A treasure traded as a commodity
The earth around Clanwilliam in the Western Cape is a sun-baked red. It is fitting that this is the source of South Africa’s quintessential tea, rooibos.
This staple of almost every South African kitchen is becoming a treasured treat for tea connoisseurs across the globe, especially in Germany, but also as far afield as Japan.
South Africa is the monopoly producer of the tea, but unlike in many other industries it has been unable to extract a price advantage from this fact.
Willem Engelbrecht, director for cultivation research and producer affairs at the South African Rooibos Council, told journalists on a media trip to the region that the tea, pegged against prices for black tea, was distinctly undervalued for a product that grew nowhere else in the country—or the world.
The health benefits of rooibos, long part of South African cultural lore, are only beginning to be properly verified through rapidly growing scientific research.
The tea, which is closer to a herbal infusion known as a tisane, has been linked to the prevention of certain types of cancer as well as heart disease. It grows in hardy bushes amid the Cape’s uniquely diverse fynbos floral kingdom.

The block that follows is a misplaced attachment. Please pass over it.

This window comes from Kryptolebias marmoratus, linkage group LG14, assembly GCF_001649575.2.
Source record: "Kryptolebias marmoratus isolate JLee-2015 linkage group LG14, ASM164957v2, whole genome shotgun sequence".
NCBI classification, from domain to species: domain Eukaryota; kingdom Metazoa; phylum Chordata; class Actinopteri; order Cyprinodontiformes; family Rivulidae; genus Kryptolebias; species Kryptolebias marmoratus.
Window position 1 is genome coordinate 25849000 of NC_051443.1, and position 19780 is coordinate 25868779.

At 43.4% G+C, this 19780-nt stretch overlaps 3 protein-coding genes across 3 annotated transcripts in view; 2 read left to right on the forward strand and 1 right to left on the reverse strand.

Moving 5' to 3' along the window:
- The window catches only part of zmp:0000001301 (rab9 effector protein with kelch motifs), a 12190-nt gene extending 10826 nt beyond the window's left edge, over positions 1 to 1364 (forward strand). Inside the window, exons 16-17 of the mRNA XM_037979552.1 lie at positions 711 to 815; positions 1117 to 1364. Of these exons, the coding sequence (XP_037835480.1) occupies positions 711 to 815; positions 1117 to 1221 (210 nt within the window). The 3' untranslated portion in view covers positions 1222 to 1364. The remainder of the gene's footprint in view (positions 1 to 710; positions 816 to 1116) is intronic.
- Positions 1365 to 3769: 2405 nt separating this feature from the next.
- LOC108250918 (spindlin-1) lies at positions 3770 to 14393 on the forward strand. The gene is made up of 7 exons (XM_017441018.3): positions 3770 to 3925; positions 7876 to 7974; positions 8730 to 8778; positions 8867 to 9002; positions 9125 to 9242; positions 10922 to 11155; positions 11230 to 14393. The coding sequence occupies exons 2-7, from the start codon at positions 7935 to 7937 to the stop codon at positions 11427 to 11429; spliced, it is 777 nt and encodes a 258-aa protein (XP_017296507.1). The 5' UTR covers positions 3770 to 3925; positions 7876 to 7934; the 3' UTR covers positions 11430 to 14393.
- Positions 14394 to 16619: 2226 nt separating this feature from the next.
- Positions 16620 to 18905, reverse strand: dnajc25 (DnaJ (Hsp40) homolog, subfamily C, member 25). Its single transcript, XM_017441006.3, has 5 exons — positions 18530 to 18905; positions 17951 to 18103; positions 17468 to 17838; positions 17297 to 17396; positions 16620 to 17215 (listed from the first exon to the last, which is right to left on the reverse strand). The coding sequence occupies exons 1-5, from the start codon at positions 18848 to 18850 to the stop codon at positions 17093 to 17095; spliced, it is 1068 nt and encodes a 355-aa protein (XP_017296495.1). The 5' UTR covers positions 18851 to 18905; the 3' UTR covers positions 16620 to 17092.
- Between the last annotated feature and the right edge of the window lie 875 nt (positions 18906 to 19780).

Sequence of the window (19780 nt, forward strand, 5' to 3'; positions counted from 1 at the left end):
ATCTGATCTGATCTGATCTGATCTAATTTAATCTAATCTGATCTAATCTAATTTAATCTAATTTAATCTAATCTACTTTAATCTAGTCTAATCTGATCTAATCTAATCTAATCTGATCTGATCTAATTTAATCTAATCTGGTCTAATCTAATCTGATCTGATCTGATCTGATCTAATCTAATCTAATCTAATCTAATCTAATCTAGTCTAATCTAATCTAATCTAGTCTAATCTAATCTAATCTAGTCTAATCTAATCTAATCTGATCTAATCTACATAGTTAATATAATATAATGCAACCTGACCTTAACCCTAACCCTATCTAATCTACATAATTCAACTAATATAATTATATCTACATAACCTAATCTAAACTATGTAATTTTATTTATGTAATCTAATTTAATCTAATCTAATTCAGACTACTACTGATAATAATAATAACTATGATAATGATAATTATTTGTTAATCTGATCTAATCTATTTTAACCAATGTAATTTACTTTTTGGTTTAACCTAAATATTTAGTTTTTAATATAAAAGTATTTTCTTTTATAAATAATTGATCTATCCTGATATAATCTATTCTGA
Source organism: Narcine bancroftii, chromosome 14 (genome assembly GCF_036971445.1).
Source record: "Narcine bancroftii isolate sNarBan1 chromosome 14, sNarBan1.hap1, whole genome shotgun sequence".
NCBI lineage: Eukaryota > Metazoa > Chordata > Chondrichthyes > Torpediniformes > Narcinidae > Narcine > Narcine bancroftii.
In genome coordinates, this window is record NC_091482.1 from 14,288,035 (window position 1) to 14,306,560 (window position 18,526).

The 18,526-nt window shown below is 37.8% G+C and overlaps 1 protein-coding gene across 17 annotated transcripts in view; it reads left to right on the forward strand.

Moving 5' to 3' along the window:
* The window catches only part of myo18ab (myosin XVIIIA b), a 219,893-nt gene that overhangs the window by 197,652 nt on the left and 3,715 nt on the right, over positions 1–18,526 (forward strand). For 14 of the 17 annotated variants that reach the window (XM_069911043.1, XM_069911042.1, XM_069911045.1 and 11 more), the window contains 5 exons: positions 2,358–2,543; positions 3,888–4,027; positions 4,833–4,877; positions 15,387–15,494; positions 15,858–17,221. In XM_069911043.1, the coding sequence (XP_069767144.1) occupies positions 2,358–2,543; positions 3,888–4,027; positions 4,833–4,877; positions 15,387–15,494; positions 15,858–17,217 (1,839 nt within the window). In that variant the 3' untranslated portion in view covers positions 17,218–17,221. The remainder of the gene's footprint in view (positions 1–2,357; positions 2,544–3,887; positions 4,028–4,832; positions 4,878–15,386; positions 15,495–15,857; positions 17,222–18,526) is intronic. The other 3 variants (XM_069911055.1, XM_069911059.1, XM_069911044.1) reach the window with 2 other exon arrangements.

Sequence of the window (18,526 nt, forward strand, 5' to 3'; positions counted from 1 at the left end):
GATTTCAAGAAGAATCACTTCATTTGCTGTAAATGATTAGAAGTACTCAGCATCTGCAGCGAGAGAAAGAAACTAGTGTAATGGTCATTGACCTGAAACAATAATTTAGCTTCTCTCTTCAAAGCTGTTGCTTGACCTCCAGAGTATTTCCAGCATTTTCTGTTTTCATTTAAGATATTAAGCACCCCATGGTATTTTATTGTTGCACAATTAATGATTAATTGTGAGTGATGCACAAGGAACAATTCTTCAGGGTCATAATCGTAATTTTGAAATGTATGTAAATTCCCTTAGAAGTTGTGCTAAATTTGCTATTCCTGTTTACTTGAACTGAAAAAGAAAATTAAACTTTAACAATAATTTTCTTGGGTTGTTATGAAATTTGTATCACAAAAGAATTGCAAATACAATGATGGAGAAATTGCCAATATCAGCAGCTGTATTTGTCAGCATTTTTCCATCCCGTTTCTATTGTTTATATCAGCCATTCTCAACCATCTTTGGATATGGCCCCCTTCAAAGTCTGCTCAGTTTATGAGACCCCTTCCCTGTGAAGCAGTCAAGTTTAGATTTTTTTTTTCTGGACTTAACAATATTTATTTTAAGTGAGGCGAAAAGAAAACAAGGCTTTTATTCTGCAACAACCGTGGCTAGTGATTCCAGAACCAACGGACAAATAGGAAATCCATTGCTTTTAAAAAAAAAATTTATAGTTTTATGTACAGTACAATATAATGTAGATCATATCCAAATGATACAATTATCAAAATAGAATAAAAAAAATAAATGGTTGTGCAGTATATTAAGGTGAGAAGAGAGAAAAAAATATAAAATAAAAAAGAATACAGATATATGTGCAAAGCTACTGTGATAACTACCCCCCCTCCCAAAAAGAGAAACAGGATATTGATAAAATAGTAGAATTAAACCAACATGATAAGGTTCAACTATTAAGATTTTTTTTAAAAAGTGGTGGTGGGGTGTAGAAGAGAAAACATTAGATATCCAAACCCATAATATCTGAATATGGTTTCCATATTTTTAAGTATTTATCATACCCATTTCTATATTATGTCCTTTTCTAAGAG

As some would have it, rooibos is a treasure being traded like a commodity.
Germans love their Rooibos
About half of the 12 000 tonnes of tea produced annually is exported in bulk. This goes to tea traders and buyers internationally, who blend and package it either for sale or for export to other countries. The dominant market for exported rooibos is Germany.
It is a case of value addition taking place elsewhere that could go towards growing the local industry, which employs about 4 500 people, according to the council.
Local demand has grown steadily while the demand for rooibos overseas dipped from 7 000 tons in 2007 to 6 000 tons in 2011, according to Engelbrecht. This dip, he said, was owed to the global economic crisis on the one hand and the volatility of local and export rooibos tea prices on the other.
The price volatility, he said, occurred because producer prices—or what farmers get for their harvest—were based on perceptions of supply and demand and fixed at an annual rate. If these prices were set too low, farmers neglected their plantations, but if they were set too high, it led “to an inflated entry of farmers into the rooibos market and a flood of rooibos hitting the market in the years that follow,” he said.
The volatility is such that, in 2004, the producer price of rooibos was R16.50 a kilogram. But six years later, in 2010, it had plunged to R4.50 a kilogram.
A sustainable price for the industry that would benefit its various players is somewhere in the order of R10 to R12 a kilogram with an allowance of a maximum of 30% variation on either side.
“What we can’t have is a halving of the price, or the industry will cannibalise itself,” he said.
Engelbrecht is a third-generation farmer; his farm, Groenkol, is one of the few that processes and exports tea. Although low producer prices did have an effect on him, he said, it was not to the same extent as that on primary producers.
Equip farmers with business skills
A better understanding by farmers of the supply-and-demand dynamics in the market would enable them to get better prices for their products.